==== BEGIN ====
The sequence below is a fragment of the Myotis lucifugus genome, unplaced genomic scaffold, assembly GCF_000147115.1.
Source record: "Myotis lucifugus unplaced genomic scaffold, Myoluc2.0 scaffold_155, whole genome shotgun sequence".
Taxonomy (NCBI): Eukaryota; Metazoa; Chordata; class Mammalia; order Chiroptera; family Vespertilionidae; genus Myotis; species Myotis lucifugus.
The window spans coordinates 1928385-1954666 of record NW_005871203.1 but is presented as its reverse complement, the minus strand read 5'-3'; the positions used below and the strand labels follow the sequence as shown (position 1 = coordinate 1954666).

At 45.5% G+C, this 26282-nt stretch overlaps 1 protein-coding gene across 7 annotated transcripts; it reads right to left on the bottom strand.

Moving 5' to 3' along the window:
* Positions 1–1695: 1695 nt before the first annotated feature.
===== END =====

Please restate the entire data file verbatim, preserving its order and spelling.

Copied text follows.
The sequence below is a fragment of the Myotis lucifugus genome, unplaced genomic scaffold, assembly GCF_000147115.1.
Source record: "Myotis lucifugus unplaced genomic scaffold, Myoluc2.0 scaffold_155, whole genome shotgun sequence".
Taxonomy (NCBI): Eukaryota; Metazoa; Chordata; class Mammalia; order Chiroptera; family Vespertilionidae; genus Myotis; species Myotis lucifugus.
The window spans coordinates 1928385-1954666 of record NW_005871203.1 but is presented as its reverse complement, the minus strand read 5'-3'; the positions used below and the strand labels follow the sequence as shown (position 1 = coordinate 1954666).

At 45.5% G+C, this 26282-nt stretch overlaps 1 protein-coding gene across 7 annotated transcripts; it reads right to left on the bottom strand.

Moving 5' to 3' along the window:
* Positions 1–1695: 1695 nt before the first annotated feature.